Published: Feb. 9, 2016 at 02:13 p.m.
Updated: Feb. 10, 2016 at 07:45 p.m.

Is Marshawn Lynch a Hall of Famer?

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On Sunday night, Marshawn Lynch tweeted a picture of cleats hanging up, indicating the 2015 season was his last in the NFL. Lynch topped 1,000 rushing yards in six of his nine seasons, compiling a total of 9,112 rushing yards (36th all time) and 74 rushing touchdowns (tied for 24th, with Earl Campbell and Leroy Kelly). The five-time Pro Bowler and one-time All-Pro shone in the playoffs, where he had 937 rushing yards (eighth all time) and nine rushing touchdowns (tied for seventh all time, with Jerome Bettis, Larry Csonka and Tony Dorsett). He helped the Seahawks win their first ever Super Bowl title, then took them right back to Super Sunday the next year. And, of course, who can forget when he went Beast Mode?

As you consider Lynch's place in the football pantheon, is he a Hall of Famer?

Yes -- Marshawn Lynch meant everything to the Seahawks
He absolutely is a Hall of Famer, as Marshawn embodied an entire city. The resurgence of the Seahawks would not have happened if not for him. They had an instant run game because of his presence; without him, Seattle wouldn't have won Super Bowl XLVIII or returned to the big game again the following year.
Lynch will have a hard time standing out from the crowd
I think Marshawn Lynch is close, but I don't think he quite makes the cut. I think he was fortunate to be with a Seahawks team that adhered to a run-heavy philosophy, meaning he had a bigger role than his counterparts on most other teams. He was a good back in a run-friendly system, but was he dominant enough to make the Hall? Consider that undrafted Seahawks rookie Thomas Rawls topped Lynch's career regular-season single-game high (153 rushing yards) twice, putting up 209 yards on the Niners and 169 yards against the Bengals.

Heck, Terrell Davis -- who had a similarly short career but notched a 2,000-yard season, won an MVP award, has two rings and is the all-time leader in playoff rushing average (142.5) -- can't get in (though I personally believe he should be in), making it hard to believe Lynch will. There are just too many guys on the fringes with him.
Lynch's HOF case extends beyond the numbers
If admittance into the Hall of Fame is based on merit, Lynch deserves a spot and a gold jacket. He has been the most prolific scorer as a running back since 2011 (51 rushing touchdowns) and ranks eighth all time in playoff rushing yards. Most important, Lynch put fear in the hearts of coaches and defenders around the NFL as the "heart and soul" of the Seattle Seahawks. Although the number crunchers will point to his rushing totals ranking behind some of his contemporaries, there is no disputing his impact as a workhorse runner in today's NFL. Thus, I would expect to see Lynch eventually walk through the hallowed halls in Canton.
Lynch should get in, but not right away
Marshawn Lynch should be in the Hall of Fame because he had a great career. He was instrumental in leading Seattle to back-to-back Super Bowls, and he was one of the league's best running backs for a short amount of time during his nine seasons in the league.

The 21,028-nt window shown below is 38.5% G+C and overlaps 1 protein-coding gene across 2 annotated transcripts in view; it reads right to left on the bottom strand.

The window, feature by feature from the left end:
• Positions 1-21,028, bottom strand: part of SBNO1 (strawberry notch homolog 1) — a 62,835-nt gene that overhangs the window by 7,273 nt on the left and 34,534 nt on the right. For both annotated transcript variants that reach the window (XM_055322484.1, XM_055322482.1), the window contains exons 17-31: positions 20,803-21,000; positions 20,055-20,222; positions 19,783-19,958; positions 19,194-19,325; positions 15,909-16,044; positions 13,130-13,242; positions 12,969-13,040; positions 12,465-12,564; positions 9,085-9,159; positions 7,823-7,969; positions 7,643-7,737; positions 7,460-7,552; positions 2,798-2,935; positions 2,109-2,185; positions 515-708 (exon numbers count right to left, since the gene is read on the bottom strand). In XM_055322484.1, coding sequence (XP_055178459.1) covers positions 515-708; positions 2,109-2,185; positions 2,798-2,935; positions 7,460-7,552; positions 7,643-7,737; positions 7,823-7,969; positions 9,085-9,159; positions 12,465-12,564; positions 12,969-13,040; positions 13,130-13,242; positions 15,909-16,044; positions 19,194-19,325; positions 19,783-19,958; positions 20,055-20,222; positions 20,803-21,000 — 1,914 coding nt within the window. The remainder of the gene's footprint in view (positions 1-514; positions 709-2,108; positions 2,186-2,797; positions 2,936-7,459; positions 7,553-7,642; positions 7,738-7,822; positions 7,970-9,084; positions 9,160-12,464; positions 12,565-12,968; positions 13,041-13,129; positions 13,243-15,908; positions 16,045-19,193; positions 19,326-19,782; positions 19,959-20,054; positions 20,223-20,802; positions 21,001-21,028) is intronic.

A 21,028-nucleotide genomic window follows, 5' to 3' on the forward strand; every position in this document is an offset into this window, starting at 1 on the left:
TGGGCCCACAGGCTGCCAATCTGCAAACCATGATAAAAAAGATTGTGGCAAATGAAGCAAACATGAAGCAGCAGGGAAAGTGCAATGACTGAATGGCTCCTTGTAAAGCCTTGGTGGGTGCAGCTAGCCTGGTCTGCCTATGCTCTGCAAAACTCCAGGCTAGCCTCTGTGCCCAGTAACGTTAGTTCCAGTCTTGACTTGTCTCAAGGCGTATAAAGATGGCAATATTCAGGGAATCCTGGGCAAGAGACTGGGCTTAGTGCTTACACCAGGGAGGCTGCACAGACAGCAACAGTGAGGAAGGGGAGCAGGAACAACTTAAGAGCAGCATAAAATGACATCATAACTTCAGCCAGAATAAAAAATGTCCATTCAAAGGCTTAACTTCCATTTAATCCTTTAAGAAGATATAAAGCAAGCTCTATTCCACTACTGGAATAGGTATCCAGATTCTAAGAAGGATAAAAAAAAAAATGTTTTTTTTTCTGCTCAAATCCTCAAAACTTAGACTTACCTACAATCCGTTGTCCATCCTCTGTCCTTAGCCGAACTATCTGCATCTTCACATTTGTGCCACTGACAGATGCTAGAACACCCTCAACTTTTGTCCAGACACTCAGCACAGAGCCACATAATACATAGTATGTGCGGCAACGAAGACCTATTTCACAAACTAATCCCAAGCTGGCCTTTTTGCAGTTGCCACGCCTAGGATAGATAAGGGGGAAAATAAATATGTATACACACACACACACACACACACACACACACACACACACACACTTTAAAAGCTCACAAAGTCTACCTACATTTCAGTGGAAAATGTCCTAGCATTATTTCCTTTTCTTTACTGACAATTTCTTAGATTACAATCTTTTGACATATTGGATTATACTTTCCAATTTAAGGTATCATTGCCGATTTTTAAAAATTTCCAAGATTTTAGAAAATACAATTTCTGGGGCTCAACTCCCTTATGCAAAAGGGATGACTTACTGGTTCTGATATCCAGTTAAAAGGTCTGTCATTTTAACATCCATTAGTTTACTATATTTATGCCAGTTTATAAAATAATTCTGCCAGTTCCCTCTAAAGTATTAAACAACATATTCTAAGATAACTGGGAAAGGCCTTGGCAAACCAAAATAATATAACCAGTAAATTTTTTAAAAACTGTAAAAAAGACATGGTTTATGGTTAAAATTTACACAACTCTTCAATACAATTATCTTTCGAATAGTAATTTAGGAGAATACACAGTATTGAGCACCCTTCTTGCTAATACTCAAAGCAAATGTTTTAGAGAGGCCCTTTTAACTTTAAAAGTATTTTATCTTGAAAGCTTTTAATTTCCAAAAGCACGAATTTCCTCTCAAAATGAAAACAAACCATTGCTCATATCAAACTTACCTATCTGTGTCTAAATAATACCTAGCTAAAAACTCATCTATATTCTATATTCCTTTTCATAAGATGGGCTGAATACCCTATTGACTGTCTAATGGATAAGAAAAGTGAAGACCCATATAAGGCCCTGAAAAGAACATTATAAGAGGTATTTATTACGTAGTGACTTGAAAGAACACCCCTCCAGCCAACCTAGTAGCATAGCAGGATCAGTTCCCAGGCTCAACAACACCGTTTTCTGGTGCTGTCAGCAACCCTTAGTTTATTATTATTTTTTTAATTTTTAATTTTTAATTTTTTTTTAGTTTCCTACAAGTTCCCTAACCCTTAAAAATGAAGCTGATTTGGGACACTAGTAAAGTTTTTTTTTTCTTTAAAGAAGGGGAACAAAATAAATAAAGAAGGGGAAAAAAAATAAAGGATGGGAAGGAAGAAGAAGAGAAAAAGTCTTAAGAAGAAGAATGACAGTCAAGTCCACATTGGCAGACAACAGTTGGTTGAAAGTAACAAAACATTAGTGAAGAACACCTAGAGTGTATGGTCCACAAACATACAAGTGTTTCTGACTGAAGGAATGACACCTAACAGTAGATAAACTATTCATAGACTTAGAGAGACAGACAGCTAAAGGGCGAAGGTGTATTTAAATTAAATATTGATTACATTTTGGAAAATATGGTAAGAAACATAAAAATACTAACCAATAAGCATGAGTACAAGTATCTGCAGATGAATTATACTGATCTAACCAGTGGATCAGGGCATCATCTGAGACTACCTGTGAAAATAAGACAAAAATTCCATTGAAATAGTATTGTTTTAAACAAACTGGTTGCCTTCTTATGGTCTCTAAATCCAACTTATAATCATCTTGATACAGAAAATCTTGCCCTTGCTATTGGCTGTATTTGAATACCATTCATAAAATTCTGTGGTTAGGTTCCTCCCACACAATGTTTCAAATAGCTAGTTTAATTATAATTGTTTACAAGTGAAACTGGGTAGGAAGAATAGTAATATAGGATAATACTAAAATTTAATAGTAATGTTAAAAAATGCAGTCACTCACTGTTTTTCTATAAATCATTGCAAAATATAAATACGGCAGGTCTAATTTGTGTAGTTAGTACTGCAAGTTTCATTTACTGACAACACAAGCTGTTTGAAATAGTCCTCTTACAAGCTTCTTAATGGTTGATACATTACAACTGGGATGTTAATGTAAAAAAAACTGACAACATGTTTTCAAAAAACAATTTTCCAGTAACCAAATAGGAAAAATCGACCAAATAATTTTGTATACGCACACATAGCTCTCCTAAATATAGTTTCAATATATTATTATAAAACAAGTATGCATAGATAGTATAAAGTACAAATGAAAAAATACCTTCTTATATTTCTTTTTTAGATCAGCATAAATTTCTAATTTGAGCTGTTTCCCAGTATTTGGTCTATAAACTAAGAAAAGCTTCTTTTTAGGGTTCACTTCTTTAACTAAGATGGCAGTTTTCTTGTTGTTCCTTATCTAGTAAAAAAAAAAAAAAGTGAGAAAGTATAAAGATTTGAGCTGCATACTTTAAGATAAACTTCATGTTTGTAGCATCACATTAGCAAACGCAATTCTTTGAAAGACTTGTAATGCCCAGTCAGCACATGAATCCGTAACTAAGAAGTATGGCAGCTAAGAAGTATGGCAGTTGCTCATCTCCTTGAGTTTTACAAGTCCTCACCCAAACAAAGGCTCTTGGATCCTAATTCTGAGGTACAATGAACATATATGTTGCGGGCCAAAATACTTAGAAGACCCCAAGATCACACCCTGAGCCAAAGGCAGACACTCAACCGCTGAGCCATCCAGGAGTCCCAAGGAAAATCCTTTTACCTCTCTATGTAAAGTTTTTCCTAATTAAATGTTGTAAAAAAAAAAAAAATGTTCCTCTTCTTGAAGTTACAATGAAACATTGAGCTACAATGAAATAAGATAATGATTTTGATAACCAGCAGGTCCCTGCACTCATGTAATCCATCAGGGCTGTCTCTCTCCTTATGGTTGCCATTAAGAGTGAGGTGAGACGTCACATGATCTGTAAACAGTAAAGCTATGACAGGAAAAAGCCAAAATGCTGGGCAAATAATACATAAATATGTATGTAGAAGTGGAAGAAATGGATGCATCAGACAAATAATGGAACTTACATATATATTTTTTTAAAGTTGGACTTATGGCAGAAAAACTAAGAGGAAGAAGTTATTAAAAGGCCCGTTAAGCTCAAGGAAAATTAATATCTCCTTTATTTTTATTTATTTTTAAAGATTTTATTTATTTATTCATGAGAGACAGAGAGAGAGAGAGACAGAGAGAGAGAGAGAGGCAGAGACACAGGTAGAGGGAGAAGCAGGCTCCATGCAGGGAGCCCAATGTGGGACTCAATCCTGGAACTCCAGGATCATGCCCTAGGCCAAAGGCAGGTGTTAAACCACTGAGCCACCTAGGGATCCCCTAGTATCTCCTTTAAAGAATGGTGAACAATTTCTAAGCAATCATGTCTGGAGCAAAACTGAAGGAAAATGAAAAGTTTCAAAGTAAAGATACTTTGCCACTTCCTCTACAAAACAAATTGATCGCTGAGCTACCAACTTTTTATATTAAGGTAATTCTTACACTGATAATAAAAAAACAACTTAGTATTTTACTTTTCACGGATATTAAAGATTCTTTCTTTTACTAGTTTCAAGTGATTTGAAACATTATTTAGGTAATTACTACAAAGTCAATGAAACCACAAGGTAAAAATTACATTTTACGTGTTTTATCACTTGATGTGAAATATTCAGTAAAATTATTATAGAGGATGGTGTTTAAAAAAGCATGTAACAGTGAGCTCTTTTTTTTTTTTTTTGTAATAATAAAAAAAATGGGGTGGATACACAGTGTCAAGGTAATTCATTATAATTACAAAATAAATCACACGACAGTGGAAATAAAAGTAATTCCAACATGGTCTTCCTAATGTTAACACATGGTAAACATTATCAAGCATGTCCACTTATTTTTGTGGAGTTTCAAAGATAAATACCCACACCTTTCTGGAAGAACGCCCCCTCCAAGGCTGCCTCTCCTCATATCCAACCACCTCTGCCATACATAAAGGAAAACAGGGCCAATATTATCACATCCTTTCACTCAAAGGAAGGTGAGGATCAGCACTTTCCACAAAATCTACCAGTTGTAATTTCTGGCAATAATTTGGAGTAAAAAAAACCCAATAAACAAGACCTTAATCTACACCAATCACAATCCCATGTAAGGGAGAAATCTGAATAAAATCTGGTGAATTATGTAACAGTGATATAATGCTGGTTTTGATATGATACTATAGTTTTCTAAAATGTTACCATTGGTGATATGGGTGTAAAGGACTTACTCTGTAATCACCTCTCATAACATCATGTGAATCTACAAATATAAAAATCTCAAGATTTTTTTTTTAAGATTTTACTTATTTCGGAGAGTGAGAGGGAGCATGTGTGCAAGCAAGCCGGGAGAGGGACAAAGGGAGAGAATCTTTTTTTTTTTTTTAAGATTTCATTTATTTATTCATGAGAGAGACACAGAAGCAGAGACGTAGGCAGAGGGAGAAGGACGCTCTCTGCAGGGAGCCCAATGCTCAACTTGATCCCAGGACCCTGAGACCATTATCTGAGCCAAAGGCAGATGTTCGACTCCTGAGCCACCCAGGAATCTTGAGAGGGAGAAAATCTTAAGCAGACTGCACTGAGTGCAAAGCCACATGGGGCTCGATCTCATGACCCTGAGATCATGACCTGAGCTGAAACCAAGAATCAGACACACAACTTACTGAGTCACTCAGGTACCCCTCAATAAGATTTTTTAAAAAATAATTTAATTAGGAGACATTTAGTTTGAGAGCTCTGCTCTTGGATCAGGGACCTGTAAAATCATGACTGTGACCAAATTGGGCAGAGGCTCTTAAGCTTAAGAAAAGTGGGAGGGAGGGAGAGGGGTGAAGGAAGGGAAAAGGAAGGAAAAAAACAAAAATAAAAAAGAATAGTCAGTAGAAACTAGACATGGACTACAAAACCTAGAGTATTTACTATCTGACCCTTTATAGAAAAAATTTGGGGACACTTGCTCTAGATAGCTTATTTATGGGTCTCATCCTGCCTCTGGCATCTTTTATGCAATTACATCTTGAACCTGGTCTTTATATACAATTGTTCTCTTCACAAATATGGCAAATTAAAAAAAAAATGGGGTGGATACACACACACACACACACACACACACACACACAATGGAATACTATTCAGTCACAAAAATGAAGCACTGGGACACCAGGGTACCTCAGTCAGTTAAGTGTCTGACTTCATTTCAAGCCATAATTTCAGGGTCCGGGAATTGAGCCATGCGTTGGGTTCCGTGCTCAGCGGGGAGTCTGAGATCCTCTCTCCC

But I don't think he's a first-ballot guy. There are a lot of other great running backs who haven't gotten in -- for example, Fred Taylor. He finished with 2,500 rushing yards more than Marshawn and dominated the position, making a great impact for a longer period of time. Taylor has to get in, along with a few others; then Beast Mode can follow.
Lynch played in the wrong era to be Hall-bound
No. Lynch would be a strong candidate had he played in the 1970s, but this is a different day. Voters probably would question the fact that he didn't surpass 10,000 yards rushing. He also was never the best back of his day, which was an honor that belonged to Adrian Peterson. Lynch certainly will be considered, because of his impact on a dominant Seahawks team and the bone-rattling runs he produced throughout his career. However, he will be hurt more by playing in two small markets (Buffalo and Seattle) and his refusal to engage with most members of the media.
The answer goes deeper than the raw stats
My view of what makes a player a Hall of Famer, and the process by which potential inductees are judged, has changed over the years. In the last couple of years, I've found that tracking numbers is less important than whether I thought I was seeing a Hall of Famer, per se. Terrell Davis' numbers aren't up there, but I sure thought Davis was a great player after seeing him destroy opponents in the postseason. Lynch is very similar in that regard, and he has other attributes that translate to him having a Hall of Fame career ... as I detailed in my conversation on this subject with Maurice Jones-Drew (another solid power back in his own right) in the NFL Now video posted above.
For me, Lynch is on the cusp
When it comes to running backs, LaDainian Tomlinson is a sure bet. I would vote for Edgerrin James, too. As for Lynch, I would say he is borderline Hall of Fame material. He's been a very good back, especially in the playoffs. Perhaps if he had not been in Buffalo early in his career, he would have better numbers. Of course, you could say that about a lot of players who did not play for playoff teams.

I think I would vote for him, but it would depend on who he was up against that year.
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